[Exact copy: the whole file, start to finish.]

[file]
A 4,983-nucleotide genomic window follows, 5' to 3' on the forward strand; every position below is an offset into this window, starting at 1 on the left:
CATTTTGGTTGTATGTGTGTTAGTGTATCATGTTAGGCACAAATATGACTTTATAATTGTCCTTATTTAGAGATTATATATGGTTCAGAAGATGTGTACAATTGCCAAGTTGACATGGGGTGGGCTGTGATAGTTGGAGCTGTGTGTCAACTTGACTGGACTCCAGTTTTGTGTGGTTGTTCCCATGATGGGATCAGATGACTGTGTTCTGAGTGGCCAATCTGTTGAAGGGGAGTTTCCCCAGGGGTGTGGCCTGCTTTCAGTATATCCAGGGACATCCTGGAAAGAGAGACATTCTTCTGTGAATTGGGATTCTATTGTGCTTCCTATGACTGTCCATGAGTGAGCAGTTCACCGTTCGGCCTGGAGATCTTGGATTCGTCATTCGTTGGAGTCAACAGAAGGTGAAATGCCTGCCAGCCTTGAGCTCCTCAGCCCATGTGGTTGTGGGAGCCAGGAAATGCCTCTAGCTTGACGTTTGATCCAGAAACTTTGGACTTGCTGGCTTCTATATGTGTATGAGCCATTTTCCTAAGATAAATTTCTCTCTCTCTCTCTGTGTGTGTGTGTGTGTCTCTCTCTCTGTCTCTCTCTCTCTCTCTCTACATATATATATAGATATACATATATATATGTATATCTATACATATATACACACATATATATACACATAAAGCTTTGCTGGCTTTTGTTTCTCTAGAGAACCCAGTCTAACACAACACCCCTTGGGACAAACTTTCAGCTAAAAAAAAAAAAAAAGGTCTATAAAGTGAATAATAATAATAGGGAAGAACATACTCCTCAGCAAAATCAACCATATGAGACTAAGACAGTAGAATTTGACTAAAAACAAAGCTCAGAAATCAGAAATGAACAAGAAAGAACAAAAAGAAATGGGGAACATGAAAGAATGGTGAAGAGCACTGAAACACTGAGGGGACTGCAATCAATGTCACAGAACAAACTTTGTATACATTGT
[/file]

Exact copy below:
A 4,983-nucleotide genomic window follows, 5' to 3' on the forward strand; every position below is an offset into this window, starting at 1 on the left:
CATTTTGGTTGTATGTGTGTTAGTGTATCATGTTAGGCACAAATATGACTTTATAATTGTCCTTATTTAGAGATTATATATGGTTCAGAAGATGTGTACAATTGCCAAGTTGACATGGGGTGGGCTGTGATAGTTGGAGCTGTGTGTCAACTTGACTGGACTCCAGTTTTGTGTGGTTGTTCCCATGATGGGATCAGATGACTGTGTTCTGAGTGGCCAATCTGTTGAAGGGGAGTTTCCCCAGGGGTGTGGCCTGCTTTCAGTATATCCAGGGACATCCTGGAAAGAGAGACATTCTTCTGTGAATTGGGATTCTATTGTGCTTCCTATGACTGTCCATGAGTGAGCAGTTCACCGTTCGGCCTGGAGATCTTGGATTCGTCATTCGTTGGAGTCAACAGAAGGTGAAATGCCTGCCAGCCTTGAGCTCCTCAGCCCATGTGGTTGTGGGAGCCAGGAAATGCCTCTAGCTTGACGTTTGATCCAGAAACTTTGGACTTGCTGGCTTCTATATGTGTATGAGCCATTTTCCTAAGATAAATTTCTCTCTCTCTCTCTGTGTGTGTGTGTGTGTCTCTCTCTCTGTCTCTCTCTCTCTCTCTCTACATATATATATAGATATACATATATATATGTATATCTATACATATATACACACATATATATACACATAAAGCTTTGCTGGCTTTTGTTTCTCTAGAGAACCCAGTCTAACACAACACCCCTTGGGACAAACTTTCAGCTAAAAAAAAAAAAAAAGGTCTATAAAGTGAATAATAATAATAGGGAAGAACATACTCCTCAGCAAAATCAACCATATGAGACTAAGACAGTAGAATTTGACTAAAAACAAAGCTCAGAAATCAGAAATGAACAAGAAAGAACAAAAAGAAATGGGGAACATGAAAGAATGGTGAAGAGCACTGAAACACTGAGGGGACTGCAATCAATGTCACAGAACAAACTTTGTATACATTGT